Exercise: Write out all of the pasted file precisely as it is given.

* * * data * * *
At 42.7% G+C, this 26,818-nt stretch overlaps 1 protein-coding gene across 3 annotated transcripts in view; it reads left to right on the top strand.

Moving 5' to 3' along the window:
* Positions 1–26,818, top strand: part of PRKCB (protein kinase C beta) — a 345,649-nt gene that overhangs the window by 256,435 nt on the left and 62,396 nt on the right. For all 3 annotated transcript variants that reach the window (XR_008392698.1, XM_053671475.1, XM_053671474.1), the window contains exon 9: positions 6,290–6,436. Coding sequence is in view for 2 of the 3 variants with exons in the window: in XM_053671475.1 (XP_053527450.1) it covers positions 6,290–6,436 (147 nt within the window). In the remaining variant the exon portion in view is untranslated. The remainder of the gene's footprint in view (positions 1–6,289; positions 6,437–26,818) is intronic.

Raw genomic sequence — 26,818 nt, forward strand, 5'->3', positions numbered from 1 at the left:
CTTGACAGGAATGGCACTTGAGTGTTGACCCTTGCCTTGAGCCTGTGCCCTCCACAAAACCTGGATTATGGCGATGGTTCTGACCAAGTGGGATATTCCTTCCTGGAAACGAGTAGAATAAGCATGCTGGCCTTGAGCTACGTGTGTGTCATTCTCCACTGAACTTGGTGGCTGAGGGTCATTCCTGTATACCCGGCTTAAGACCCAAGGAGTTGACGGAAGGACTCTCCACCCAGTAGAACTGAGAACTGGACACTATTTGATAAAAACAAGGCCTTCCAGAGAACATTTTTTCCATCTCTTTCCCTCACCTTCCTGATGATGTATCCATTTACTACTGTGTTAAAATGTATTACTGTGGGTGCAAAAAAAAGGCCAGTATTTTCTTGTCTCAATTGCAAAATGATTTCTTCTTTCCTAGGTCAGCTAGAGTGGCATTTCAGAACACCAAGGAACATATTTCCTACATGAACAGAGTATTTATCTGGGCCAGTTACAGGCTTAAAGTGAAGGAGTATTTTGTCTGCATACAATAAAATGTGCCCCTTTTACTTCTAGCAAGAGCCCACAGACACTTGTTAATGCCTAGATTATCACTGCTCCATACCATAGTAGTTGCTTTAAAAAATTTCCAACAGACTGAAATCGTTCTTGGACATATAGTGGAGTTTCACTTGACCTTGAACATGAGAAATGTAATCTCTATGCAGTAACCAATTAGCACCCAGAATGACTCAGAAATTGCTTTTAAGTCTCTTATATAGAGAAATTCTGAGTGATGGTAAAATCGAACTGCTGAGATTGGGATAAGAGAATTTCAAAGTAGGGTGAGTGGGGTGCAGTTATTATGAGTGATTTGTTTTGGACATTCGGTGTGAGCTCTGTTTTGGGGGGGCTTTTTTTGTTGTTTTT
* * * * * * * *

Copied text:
At 42.7% G+C, this 26,818-nt stretch overlaps 1 protein-coding gene across 3 annotated transcripts in view; it reads left to right on the top strand.

Moving 5' to 3' along the window:
* Positions 1–26,818, top strand: part of PRKCB (protein kinase C beta) — a 345,649-nt gene that overhangs the window by 256,435 nt on the left and 62,396 nt on the right. For all 3 annotated transcript variants that reach the window (XR_008392698.1, XM_053671475.1, XM_053671474.1), the window contains exon 9: positions 6,290–6,436. Coding sequence is in view for 2 of the 3 variants with exons in the window: in XM_053671475.1 (XP_053527450.1) it covers positions 6,290–6,436 (147 nt within the window). In the remaining variant the exon portion in view is untranslated. The remainder of the gene's footprint in view (positions 1–6,289; positions 6,437–26,818) is intronic.

Raw genomic sequence — 26,818 nt, forward strand, 5'->3', positions numbered from 1 at the left:
CTTGACAGGAATGGCACTTGAGTGTTGACCCTTGCCTTGAGCCTGTGCCCTCCACAAAACCTGGATTATGGCGATGGTTCTGACCAAGTGGGATATTCCTTCCTGGAAACGAGTAGAATAAGCATGCTGGCCTTGAGCTACGTGTGTGTCATTCTCCACTGAACTTGGTGGCTGAGGGTCATTCCTGTATACCCGGCTTAAGACCCAAGGAGTTGACGGAAGGACTCTCCACCCAGTAGAACTGAGAACTGGACACTATTTGATAAAAACAAGGCCTTCCAGAGAACATTTTTTCCATCTCTTTCCCTCACCTTCCTGATGATGTATCCATTTACTACTGTGTTAAAATGTATTACTGTGGGTGCAAAAAAAAGGCCAGTATTTTCTTGTCTCAATTGCAAAATGATTTCTTCTTTCCTAGGTCAGCTAGAGTGGCATTTCAGAACACCAAGGAACATATTTCCTACATGAACAGAGTATTTATCTGGGCCAGTTACAGGCTTAAAGTGAAGGAGTATTTTGTCTGCATACAATAAAATGTGCCCCTTTTACTTCTAGCAAGAGCCCACAGACACTTGTTAATGCCTAGATTATCACTGCTCCATACCATAGTAGTTGCTTTAAAAAATTTCCAACAGACTGAAATCGTTCTTGGACATATAGTGGAGTTTCACTTGACCTTGAACATGAGAAATGTAATCTCTATGCAGTAACCAATTAGCACCCAGAATGACTCAGAAATTGCTTTTAAGTCTCTTATATAGAGAAATTCTGAGTGATGGTAAAATCGAACTGCTGAGATTGGGATAAGAGAATTTCAAAGTAGGGTGAGTGGGGTGCAGTTATTATGAGTGATTTGTTTTGGACATTCGGTGTGAGCTCTGTTTTGGGGGGGCTTTTTTTGTTGTTTTT